Even if your door is perfectly fitted, you are still whistling “Dixie” if you think your door is secure. The strike plate is normally secured with two screws in a soft piece of wood framing. A fairly modest kick or butt at the door may split the framing, and the strike no longer has an anchoring point.

To put the final stroke to the key-in-knob lock as an item of security, the lock itself is contained in the knob. If the knob is knocked off, there is no longer a lock. Burglars know several quick ways to get a key-in-knob off the door. If your only lock is a key-in-knob lockset, you need additional security on your doors. State legislatures and city councils throughout the United States are enacting statutes and ordinances requiring deadbolt locks on new multiple family construction. Some of the legislation will also set standards for door-framing materials and doors.

When you look at your doors, you ought to consider replacing any exterior hollow core doors with solid doors. Then you should have some sort of deadbolt lock. A deadbolt becomes rigid when it is closed. This means, of course, that the deadbolt must be manually closed, either with a little knob on the inside (‘thumb-turn”) or a key. There are hundreds of deadbolds available in several different styles. You have to know what you are buying or you may do little to upgrade your security.

The “rim lock” deadbolt attaches to the back of the door with screws. A separate striker plate or box is secured to your door jamb. A very popular version of the rim latch lock uses a spring bold instead of a deadbolt. This meas you can still lock your door by simply shutting the door. This is not a true deadbolt. Many such locks are available in discount and hardware stores for about $3. They give you a full three dollars worth of security. If you can’t face locking a deadbolt with a key each time you leave, you might consider the ABLOY #1100 (single cylinder) or #1300 (double cylinder) rime locks at $20.75 and $27.07 respectively. These fine Finnish-made locks have a sturdy spring bolt which snaps closed when you shut the door. A plunger retracts from the pressure on the door jamb strike, causing the bolt to become a deadbolt. The ABLOY is practically unpickable and the keys can only be obtianed from a small number of registered ABLOY dealers.

Another version of the rim lock deadbolt is a vertical deadbolt. The bolt interlocks with strong rings on the strike. This type of lock has been used in commercial applications for years, and mounted on a strong door and frame it offers very good security. Most rim latch locks have one basic weakness. The only things holding the lock to the back of the door are screws. If you mount a rim lock on a hollow cire door, you will probably find that the screws toward the middle of the door bite only into a thin sheet of wood that forms the interior skin of the door. The rim lock deadbolt, either with a standard rectangular deadbolt or the vertical interlocking kind, can substantially upgrade security on a solid core door if you use the longest possible screws fo mounting the lock, and screws that penetrate through the door trim into the framing boards for the strike plate. The Super-guardlock by Ideal Security ($17) uses a different design in which the part that mounts on the outside of the door is secured to the inside part with bolts. The problem of poor screw contact in the door itself is eliminated.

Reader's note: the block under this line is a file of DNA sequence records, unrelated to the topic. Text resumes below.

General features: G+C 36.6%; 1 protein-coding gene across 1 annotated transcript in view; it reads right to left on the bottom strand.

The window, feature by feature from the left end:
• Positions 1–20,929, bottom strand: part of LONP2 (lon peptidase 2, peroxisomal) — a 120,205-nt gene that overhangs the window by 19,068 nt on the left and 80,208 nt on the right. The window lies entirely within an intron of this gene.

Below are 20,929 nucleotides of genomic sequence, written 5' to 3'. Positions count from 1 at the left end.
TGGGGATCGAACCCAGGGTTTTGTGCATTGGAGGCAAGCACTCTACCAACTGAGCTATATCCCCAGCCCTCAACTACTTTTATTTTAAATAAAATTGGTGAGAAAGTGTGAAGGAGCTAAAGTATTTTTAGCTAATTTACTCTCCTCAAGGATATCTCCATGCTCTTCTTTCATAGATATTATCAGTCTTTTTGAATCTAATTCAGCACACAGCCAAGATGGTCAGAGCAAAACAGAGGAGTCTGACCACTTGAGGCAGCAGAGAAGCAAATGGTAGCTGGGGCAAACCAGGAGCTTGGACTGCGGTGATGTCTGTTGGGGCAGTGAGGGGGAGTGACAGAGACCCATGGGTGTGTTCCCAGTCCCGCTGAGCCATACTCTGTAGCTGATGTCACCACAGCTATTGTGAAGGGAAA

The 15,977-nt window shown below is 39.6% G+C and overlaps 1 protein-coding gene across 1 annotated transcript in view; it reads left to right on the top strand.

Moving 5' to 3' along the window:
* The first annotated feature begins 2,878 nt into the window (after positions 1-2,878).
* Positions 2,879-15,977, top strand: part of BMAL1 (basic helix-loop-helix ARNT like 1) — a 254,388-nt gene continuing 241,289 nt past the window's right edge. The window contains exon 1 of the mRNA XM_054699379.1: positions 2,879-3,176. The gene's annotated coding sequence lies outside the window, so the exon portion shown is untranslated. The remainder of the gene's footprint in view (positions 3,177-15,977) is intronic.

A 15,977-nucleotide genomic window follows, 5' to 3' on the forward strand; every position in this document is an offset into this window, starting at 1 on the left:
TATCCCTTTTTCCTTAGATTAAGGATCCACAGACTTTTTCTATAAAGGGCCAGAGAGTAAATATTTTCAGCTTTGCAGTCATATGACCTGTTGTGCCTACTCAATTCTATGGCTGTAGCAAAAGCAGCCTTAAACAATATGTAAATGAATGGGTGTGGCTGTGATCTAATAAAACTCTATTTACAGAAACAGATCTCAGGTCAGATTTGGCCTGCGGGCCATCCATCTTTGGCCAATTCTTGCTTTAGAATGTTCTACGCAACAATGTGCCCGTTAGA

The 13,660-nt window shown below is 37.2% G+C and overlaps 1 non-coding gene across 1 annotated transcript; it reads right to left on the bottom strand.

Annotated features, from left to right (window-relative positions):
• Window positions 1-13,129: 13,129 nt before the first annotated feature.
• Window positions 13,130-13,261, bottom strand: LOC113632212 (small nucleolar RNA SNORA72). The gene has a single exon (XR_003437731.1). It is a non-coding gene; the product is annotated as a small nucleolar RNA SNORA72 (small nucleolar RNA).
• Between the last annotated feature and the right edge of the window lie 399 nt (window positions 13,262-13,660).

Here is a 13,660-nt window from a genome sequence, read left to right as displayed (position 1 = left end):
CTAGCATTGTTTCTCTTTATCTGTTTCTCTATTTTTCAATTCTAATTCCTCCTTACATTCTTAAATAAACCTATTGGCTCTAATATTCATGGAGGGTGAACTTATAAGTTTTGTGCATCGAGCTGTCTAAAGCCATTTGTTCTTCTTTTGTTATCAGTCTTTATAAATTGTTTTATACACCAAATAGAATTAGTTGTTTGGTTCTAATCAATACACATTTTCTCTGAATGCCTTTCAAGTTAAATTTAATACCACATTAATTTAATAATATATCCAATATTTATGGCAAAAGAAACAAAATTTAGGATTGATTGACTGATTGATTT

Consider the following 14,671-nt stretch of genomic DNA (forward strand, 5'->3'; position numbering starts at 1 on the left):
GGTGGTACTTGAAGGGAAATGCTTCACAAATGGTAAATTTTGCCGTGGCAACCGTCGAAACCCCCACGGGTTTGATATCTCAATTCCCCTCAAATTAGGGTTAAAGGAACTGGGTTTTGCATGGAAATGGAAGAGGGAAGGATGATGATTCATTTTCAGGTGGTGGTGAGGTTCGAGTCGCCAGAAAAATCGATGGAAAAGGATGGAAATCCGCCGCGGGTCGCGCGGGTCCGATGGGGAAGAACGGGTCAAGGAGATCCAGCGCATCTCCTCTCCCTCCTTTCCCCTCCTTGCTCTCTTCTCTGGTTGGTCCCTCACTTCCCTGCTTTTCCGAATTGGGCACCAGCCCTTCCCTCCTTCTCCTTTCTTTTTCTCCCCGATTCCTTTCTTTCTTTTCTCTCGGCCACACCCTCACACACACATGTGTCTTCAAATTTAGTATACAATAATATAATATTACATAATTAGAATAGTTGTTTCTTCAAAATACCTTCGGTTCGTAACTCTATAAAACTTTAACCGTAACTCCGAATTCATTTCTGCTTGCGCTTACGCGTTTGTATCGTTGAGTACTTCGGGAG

The mortise deadbolt is rapidly becoming the standard as legislatures and security men talk about deadbolts for residences. A mortise lock is installed by hollowing out the door and mounting the lock inside the door. A high-grade mortise deadbolt, properly installed, can deter even a resolute burglar. But again, there are lots of mortise deadbolts that have weaknesses which can be explouted by the more determined thief. The mortise deadbolts are generally supplied in two bolts lengths, approximately 5/8-inch and one-ince. Considering the abundance of poorly fitted doors and weak framing materials, the 5/8-inch deadbolt can often be pried enough to slip out of its strike plate. Most legislative standards call for a one-inch bolt. all the first rate one-inch deadbolts have some form of hardened steel pin in them, to prevent  the bolt from being cut with a hacksaw blade. Believe it or not, we are not home free yet. Even within the family of one-inch deadbolts, there are vast differences. Many mortise lock cylinders can be wrenched or knocked loose with a hammer or pry bar. The top of the line mortise deadbolts use some form of security collar around the lock cylinder. This collar revolves and prevents the cylinder from attacks from a hamer or pry bar.

If you already have a deadbolt without a security collar, you can add a security plate over the face of the cylinder to protect the lock from all sorts of physical assault. Sclage and H.P.C. make security covers that will handle most installations.

The most recent additions to this type of lock have been hardened steel mounting bolts and steel plates with which the outside cylinder is attached to the inside portion. If you put this all together, you come up with a lcok that will take the most vigorous hammering, sawing, and prying, and still not fail. During the last Associated Locksmiths of America convention in San Francisco, the Weiser Lock Company put on a demonstration of its new D4000 series of deadbolts. A man wearing a face shield hammered and pried on the lock until he was exhausted. He never managed to defeat the lock. Few locks can pass this kind of all-out torture test.